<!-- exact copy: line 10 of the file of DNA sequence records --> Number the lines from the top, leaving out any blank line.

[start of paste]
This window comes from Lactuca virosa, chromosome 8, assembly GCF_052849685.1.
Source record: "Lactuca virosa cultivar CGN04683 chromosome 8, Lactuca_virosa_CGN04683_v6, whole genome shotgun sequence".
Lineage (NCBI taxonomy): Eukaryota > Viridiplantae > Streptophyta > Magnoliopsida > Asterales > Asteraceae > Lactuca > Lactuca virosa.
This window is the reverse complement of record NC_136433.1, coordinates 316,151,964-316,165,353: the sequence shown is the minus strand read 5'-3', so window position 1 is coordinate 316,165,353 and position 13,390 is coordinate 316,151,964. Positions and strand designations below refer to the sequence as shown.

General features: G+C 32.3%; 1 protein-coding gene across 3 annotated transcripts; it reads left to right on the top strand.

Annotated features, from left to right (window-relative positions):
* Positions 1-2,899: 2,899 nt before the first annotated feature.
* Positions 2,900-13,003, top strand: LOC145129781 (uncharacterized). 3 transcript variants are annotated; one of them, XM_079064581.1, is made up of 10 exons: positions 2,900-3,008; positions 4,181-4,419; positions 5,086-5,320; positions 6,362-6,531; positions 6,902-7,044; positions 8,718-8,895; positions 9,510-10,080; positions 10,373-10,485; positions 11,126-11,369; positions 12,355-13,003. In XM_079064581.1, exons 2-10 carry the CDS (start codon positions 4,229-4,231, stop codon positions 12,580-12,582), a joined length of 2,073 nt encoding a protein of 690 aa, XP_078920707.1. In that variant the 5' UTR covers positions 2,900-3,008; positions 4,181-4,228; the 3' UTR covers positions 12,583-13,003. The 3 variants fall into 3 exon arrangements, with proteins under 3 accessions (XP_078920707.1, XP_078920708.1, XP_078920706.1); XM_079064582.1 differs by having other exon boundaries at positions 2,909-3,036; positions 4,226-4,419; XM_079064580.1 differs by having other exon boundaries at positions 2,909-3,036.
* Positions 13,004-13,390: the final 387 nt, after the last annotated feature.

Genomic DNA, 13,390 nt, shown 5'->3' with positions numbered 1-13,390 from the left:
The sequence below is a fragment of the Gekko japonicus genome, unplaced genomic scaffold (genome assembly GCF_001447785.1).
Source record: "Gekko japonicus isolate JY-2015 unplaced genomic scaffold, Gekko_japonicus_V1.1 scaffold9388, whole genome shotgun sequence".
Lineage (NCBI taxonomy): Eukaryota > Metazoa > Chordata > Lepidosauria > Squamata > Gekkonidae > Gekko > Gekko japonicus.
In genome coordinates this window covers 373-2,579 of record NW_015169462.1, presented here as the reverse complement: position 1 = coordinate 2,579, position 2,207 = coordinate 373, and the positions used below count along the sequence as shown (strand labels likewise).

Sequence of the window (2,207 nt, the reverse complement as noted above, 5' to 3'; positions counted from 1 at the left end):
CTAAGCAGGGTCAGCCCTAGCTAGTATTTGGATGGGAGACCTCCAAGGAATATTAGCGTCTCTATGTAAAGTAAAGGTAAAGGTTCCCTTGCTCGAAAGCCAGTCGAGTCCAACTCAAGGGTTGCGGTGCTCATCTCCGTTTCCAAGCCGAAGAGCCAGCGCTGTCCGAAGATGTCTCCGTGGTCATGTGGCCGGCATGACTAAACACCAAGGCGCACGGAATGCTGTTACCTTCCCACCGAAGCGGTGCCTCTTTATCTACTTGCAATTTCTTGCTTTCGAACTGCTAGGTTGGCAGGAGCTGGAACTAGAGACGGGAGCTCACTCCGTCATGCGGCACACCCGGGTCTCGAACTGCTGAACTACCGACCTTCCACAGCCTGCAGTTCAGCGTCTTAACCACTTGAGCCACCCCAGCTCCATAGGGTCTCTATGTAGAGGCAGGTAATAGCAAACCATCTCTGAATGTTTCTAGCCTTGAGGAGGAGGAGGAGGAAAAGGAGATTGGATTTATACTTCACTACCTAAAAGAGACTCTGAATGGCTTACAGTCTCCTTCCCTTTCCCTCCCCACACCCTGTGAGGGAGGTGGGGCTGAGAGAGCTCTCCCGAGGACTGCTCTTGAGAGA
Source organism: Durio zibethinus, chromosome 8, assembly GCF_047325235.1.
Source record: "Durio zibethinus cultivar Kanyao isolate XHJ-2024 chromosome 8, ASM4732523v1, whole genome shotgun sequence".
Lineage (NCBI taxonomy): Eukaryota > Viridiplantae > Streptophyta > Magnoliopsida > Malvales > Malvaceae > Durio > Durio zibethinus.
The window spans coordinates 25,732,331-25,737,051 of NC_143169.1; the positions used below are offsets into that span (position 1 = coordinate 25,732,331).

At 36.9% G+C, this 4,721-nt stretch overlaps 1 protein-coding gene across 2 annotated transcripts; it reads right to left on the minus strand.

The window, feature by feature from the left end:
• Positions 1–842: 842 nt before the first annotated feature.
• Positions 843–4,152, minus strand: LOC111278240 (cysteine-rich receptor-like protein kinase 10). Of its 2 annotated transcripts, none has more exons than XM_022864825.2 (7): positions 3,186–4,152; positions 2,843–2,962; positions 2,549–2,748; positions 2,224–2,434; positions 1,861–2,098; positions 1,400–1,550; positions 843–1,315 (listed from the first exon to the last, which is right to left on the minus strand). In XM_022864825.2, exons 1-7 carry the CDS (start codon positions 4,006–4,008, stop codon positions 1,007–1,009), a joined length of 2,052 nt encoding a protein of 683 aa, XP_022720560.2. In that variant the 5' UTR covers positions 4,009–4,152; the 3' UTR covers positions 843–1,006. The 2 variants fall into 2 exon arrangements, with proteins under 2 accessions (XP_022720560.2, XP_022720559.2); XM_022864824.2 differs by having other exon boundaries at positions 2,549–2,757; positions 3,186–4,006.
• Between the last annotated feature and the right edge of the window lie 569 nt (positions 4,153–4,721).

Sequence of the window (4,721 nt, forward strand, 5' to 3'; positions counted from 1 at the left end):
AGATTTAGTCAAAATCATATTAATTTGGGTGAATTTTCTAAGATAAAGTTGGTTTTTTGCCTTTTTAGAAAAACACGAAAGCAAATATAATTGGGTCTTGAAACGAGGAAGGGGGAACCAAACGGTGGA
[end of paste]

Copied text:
Genomic DNA, 13,390 nt, shown 5'->3' with positions numbered 1-13,390 from the left: